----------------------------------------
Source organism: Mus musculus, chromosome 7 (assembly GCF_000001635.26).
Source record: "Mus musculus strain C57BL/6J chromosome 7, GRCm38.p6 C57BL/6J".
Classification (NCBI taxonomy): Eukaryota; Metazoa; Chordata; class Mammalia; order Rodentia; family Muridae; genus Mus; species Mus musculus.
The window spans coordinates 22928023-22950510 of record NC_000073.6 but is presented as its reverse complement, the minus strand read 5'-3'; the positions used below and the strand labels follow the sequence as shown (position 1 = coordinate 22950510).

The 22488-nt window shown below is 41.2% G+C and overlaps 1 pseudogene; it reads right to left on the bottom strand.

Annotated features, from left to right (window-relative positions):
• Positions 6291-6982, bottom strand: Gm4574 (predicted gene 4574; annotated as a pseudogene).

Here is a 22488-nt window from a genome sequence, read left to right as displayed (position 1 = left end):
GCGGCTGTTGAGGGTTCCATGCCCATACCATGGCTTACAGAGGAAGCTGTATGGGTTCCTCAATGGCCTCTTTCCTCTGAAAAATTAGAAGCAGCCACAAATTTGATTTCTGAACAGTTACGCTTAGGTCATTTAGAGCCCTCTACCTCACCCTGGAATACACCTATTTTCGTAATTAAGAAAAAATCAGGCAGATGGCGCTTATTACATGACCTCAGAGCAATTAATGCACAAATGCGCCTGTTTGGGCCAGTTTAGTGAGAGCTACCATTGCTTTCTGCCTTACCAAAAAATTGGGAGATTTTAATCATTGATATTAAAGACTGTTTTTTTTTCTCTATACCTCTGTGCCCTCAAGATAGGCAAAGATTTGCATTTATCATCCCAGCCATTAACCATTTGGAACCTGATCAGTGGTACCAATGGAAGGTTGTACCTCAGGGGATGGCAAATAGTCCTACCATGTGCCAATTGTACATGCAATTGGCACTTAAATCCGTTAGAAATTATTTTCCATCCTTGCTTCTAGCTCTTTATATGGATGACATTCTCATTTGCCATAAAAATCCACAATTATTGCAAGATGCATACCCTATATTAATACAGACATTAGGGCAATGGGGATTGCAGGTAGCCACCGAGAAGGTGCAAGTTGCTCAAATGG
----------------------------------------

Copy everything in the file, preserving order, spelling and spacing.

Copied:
Source organism: Mus musculus, chromosome 7 (assembly GCF_000001635.26).
Source record: "Mus musculus strain C57BL/6J chromosome 7, GRCm38.p6 C57BL/6J".
Classification (NCBI taxonomy): Eukaryota; Metazoa; Chordata; class Mammalia; order Rodentia; family Muridae; genus Mus; species Mus musculus.
The window spans coordinates 22928023-22950510 of record NC_000073.6 but is presented as its reverse complement, the minus strand read 5'-3'; the positions used below and the strand labels follow the sequence as shown (position 1 = coordinate 22950510).

The 22488-nt window shown below is 41.2% G+C and overlaps 1 pseudogene; it reads right to left on the bottom strand.

Annotated features, from left to right (window-relative positions):
• Positions 6291-6982, bottom strand: Gm4574 (predicted gene 4574; annotated as a pseudogene).

Here is a 22488-nt window from a genome sequence, read left to right as displayed (position 1 = left end):
GCGGCTGTTGAGGGTTCCATGCCCATACCATGGCTTACAGAGGAAGCTGTATGGGTTCCTCAATGGCCTCTTTCCTCTGAAAAATTAGAAGCAGCCACAAATTTGATTTCTGAACAGTTACGCTTAGGTCATTTAGAGCCCTCTACCTCACCCTGGAATACACCTATTTTCGTAATTAAGAAAAAATCAGGCAGATGGCGCTTATTACATGACCTCAGAGCAATTAATGCACAAATGCGCCTGTTTGGGCCAGTTTAGTGAGAGCTACCATTGCTTTCTGCCTTACCAAAAAATTGGGAGATTTTAATCATTGATATTAAAGACTGTTTTTTTTTCTCTATACCTCTGTGCCCTCAAGATAGGCAAAGATTTGCATTTATCATCCCAGCCATTAACCATTTGGAACCTGATCAGTGGTACCAATGGAAGGTTGTACCTCAGGGGATGGCAAATAGTCCTACCATGTGCCAATTGTACATGCAATTGGCACTTAAATCCGTTAGAAATTATTTTCCATCCTTGCTTCTAGCTCTTTATATGGATGACATTCTCATTTGCCATAAAAATCCACAATTATTGCAAGATGCATACCCTATATTAATACAGACATTAGGGCAATGGGGATTGCAGGTAGCCACCGAGAAGGTGCAAGTTGCTCAAATGG